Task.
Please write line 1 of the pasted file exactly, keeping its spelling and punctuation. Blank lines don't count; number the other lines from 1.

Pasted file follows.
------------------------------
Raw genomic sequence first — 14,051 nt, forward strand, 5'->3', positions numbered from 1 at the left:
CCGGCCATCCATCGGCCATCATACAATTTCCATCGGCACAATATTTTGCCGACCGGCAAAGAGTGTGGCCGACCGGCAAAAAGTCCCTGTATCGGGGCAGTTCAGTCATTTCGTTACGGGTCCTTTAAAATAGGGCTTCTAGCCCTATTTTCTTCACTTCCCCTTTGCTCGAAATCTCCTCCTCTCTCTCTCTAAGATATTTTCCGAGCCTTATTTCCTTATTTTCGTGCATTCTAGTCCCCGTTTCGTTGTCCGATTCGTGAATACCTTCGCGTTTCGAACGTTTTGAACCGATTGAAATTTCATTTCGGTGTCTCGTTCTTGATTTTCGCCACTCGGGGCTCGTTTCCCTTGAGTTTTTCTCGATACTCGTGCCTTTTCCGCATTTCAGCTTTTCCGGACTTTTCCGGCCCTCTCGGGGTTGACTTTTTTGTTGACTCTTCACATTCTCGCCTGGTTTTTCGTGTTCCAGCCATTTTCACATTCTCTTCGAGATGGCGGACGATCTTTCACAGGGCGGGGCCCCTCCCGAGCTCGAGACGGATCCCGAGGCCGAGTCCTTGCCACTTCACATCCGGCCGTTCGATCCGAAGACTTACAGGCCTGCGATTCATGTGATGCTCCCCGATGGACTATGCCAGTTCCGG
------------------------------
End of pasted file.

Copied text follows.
Raw genomic sequence first — 14,051 nt, forward strand, 5'->3', positions numbered from 1 at the left: